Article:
6.000 year old wine found in Greece

6.000 year old wine found in Greece

In the archeological site of Dikili Tash, located southeast of Drama in East Macedonia, Greece, the oldest samples of wine ever recorded in Europe have been discovered in a prehistoric settlement.
Researchers in Greece unearthed some wine samples that date way back to 4200 B.C., making it at least 6,000 years old.

 

Researchers working at an ongoing dig site in northern Greece told Meredith Bennett-Smith for the The Huffington Post  that the final results of residue analysis from ancient ceramics showed evidence of wine dating back to 4200 B.C., according to the Greek Reporter. The excavation, located at a prehistoric settlement known as Dikili Tash, is situated 1.2 miles from the ancient city of Philippi and has been inhabited since 6500 B.C., according to the researchers’ website.

The analysis was not conducted on liquid wine, though. The passing millennia have erased nearly all tangible evidence of the drink, Dimitra Malamidou, a co-director of the most recent excavation, told The Huffington Post in an email.

“All [that] is left from the liquid part is the residue in the surface of the ceramic vases,” she said. “Recent residue analysis on ceramics attested [to] the presence of tartaric acid, indicating fermentation.”

Malamidou is part of a joint Greek-French excavation that began in 2008. The team recently wrapped up excavation of a neolithic house from around 4500 B.C. This is where they found wine traces in the form of “some thousands of carbonized grape pips together with the skins indicating grape pressing,” Malamidou said.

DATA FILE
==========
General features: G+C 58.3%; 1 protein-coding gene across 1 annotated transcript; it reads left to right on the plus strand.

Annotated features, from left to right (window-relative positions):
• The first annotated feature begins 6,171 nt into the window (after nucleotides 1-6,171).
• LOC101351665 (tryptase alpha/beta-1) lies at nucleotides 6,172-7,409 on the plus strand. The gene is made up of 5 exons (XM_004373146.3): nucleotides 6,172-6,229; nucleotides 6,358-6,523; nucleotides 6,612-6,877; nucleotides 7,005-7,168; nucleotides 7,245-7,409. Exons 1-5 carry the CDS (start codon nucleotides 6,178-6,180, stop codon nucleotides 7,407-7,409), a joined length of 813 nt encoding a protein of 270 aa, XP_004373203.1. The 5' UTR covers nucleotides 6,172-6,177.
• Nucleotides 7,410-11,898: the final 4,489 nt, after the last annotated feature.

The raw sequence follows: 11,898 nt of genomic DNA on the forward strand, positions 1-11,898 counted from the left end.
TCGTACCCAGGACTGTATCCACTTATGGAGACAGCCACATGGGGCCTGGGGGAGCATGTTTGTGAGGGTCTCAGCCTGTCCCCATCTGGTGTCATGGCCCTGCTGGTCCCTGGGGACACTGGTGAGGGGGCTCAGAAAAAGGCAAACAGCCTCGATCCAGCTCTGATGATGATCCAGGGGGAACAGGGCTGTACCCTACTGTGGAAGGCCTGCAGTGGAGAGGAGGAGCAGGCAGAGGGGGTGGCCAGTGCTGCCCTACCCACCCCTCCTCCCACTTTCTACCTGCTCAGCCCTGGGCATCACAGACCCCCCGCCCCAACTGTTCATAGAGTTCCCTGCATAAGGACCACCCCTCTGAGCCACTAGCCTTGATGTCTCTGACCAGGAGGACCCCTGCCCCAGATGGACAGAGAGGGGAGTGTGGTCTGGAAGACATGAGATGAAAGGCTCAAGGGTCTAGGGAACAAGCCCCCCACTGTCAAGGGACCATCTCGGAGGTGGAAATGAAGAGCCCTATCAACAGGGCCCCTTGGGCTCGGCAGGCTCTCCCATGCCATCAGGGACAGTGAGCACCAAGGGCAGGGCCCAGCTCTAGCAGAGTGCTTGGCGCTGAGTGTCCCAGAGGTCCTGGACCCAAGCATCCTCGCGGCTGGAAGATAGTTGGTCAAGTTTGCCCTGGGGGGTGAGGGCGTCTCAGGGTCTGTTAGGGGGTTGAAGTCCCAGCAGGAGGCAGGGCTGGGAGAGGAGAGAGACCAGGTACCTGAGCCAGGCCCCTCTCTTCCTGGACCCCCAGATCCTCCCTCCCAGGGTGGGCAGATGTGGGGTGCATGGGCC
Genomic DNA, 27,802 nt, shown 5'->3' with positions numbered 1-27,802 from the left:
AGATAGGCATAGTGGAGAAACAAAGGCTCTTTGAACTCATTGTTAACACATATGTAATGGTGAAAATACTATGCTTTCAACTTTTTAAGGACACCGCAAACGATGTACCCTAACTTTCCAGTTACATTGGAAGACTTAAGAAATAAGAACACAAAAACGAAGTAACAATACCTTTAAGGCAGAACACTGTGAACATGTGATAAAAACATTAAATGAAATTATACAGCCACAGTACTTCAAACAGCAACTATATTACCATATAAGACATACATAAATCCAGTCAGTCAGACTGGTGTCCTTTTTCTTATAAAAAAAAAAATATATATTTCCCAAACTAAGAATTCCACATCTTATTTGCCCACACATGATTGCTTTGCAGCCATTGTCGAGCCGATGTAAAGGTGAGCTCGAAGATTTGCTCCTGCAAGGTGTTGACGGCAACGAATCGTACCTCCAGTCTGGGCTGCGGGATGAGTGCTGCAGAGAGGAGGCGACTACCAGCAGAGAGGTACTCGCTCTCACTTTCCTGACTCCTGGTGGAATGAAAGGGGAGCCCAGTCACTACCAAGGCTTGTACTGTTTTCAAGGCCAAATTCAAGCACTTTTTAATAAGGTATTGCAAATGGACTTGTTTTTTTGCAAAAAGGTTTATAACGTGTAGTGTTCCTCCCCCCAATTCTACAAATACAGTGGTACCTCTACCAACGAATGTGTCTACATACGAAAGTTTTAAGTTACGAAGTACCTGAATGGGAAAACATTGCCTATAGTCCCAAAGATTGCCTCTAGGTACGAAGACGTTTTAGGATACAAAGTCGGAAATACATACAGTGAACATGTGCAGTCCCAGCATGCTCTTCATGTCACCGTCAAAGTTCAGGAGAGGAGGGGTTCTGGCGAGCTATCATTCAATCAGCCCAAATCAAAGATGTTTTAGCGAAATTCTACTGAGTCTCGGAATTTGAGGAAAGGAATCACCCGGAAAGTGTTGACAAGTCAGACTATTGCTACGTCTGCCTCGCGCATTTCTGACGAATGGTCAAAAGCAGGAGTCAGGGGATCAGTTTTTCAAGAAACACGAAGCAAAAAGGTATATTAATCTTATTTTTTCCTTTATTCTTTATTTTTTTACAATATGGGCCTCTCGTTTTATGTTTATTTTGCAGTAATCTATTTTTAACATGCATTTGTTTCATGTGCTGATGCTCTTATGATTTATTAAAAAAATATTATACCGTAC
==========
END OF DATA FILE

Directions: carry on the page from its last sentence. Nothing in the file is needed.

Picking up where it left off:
Radiocarbon dating was used to pinpoint the age of the finds.

Dikili Tash researchers believe they have found the oldest known traces of wine in Europe. Previous studies have unearthed a 6,100-year-old Armenian winery, as well as traces of a 9,000-year-old Chinese alcohol made from rice, honey and fruit.

“The find is highly significant for the European prehistory, because it is for the moment the oldest indication for vinification in Europe,” Malamidou said. “The historical meaning of our discovery is important for the Aegean and the European prehistory, as it gives evidence of early developments of the agricultural and diet practices, affecting social processes.”

The societal changes that may have been influenced by the consumption of alcoholic beverages is currently an issue of debate among researchers, Malamidou said. Evidence of wine during this early time period will “shed new light” on these discussions, she said.

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